Your team’s cohesion may look different than it did a year ago, 6 months ago, or even a week ago. Many teams have tried it all by now: fully remote, completely in-office, and now, the hybrid model. In doing so, we’ve seen happy hours, glimpses of our co-worker’s couches, and maybe even had a profound longing for the office snack cabinet. Employers’ perceptions of a hybrid team have also changed in the past few years, especially with the advent of technology. Now the days of an in-office 9-5 look like a relic of the past. In late 2020, almost half of surveyed employers said they would allow employees to work fully remote or grant flex days to those who wanted them.

While this shift can ease employees’ work-life strain, it creates a new set of problems for employers. Ensuring employees both in the office and remote setting feel equally valued and included takes attention and careful planning. Employers also need to rethink how culture is embedded in an organization with different operating locations and times. Decisions and communication channels will need to adapt once more to make sure messages are heard and understood in a hybrid model. It’s a lot to consider, but being a business leader is all about mastering unpredictability, and with GROWL’s top tips, you can master this too.

Include Employees in the Decision

While some positions may need to remain in office, it’s important to ask employees what they want. It will inevitably help your decision-making process and build trust amongst your team if you move to a hybrid team. You don’t want to blindside employees; instead, be transparent from the beginning. Transparency will help you as you work on fine-tuning communication, culture, and confidence within your team. Consider having individual meetings with departments or employees (depending on your organization’s size and availability) and searching for the intersection between your ideas.

Accessibility and Fairness

As you work to accommodate on-site and remote workers, be aware of perceptions on both sides. Employees who are given the option to work remotely shouldn’t feel like they will be penalized for making one decision or another. Be mindful of showing unintentional favoritism to in-office employees. If you have a working lunch planned for in-office employees, find a way to include remote workers. If your team is in the same geographic location, extend an invite or consider providing a gift card so they can feel included as well. Furthermore, extend flex-time to in-office employees so they can run errands, make appointments, and enjoy some of the looser scheduling that remote workers enjoy.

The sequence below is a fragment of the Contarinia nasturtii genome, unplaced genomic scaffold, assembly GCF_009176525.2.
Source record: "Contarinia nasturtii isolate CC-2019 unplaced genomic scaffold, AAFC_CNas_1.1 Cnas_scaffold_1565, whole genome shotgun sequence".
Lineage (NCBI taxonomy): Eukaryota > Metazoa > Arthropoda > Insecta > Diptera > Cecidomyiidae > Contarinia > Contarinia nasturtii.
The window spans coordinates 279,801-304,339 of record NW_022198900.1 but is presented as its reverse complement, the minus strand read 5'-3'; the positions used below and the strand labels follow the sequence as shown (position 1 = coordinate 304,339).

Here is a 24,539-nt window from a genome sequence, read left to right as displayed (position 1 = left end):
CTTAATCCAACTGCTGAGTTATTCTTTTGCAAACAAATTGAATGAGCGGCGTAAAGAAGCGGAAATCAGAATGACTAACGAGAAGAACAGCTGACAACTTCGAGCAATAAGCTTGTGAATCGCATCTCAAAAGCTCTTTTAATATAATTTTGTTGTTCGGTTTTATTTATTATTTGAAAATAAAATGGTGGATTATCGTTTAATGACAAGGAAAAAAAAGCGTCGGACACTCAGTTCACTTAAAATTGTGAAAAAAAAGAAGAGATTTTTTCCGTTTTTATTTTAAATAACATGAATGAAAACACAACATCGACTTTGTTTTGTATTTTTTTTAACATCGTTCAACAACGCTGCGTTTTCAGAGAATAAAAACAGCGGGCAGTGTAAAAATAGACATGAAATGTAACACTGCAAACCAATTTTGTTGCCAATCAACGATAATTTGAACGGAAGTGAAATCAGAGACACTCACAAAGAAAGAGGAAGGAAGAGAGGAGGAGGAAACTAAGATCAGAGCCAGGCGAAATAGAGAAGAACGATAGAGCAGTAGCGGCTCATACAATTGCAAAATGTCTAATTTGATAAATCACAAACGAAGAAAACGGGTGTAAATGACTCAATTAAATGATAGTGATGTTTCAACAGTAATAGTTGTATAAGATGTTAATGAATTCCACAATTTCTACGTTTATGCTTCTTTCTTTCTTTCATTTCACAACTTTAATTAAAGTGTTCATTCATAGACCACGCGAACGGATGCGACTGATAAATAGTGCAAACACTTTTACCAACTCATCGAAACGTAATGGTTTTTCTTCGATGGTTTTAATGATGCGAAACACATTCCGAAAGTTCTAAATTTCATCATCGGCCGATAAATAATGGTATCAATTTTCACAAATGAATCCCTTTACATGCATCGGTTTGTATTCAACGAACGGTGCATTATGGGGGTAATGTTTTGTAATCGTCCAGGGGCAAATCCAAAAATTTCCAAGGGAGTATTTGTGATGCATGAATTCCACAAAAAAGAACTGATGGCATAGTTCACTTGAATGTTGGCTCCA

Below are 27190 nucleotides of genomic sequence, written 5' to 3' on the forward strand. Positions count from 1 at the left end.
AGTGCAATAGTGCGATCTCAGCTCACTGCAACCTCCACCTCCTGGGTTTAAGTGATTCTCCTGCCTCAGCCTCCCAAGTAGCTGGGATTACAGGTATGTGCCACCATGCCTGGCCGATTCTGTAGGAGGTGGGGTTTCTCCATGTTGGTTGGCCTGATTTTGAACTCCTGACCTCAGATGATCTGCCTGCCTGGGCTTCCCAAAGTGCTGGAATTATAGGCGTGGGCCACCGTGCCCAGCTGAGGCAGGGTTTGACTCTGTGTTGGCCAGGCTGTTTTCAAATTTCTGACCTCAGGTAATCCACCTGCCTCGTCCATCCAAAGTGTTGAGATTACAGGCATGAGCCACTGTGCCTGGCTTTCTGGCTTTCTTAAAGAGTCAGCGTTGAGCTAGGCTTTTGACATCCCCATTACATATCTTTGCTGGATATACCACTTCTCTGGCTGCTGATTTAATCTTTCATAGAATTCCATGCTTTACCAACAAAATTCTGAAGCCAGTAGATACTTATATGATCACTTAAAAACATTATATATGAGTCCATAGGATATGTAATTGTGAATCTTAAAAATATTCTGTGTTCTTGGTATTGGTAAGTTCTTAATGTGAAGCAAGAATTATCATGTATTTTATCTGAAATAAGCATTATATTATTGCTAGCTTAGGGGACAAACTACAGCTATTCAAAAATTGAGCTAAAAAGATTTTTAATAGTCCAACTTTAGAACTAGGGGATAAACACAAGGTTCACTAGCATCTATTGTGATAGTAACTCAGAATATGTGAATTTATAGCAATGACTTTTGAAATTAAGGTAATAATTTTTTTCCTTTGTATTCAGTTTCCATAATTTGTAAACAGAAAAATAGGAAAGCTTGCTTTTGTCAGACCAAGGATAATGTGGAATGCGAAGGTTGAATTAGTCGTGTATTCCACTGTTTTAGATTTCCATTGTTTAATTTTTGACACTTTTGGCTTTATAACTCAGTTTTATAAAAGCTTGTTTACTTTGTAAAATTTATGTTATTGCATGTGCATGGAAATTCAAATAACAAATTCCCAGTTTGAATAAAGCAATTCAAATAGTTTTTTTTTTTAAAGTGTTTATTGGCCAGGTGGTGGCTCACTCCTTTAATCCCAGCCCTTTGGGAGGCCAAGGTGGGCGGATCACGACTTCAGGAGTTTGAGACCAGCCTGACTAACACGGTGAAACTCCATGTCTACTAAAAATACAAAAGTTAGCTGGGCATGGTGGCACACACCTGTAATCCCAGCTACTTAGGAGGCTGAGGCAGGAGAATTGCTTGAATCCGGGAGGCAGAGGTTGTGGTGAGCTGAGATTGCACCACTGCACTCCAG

Remote Work and Building Trust

It can be hard to trust remote employees but remember, their output is what keeps your business afloat. By now, your employees are probably remote experts. Unless you see an immediate need, don’t spend unnecessary time, money, and effort monitoring their work. Instead, the output is a great way to gauge your employee’s productivity. Let your employees know what your expectations are, and release a little bit of control. Trusting your employees is a great way to empower them and better the company culture.

Combining Office and Remote Culture

To ensure every employee, in-office or remote, understands the culture and is empowered to be themselves, set aside time to bond. If the idea of planning an event makes you shutter, don’t be afraid; creating and implementing culture is part of the process. A hybrid team needs to trust one another with the same caliber that they trust you. Letting employees showcase their spectacular personalities makes their job more fun and aids in cross-team collaboration and efficiency. Improving remote communication is shown to boost employee retention, increase functionality, and drive results. Using synchronous communication platforms like Slack, Teams, and Zoom (have you heard of it?) all give employees a chance to communicate with fun visuals and reactions.

Looking for a more engaging way to improve culture? Check out our Growth Ops blog today! 

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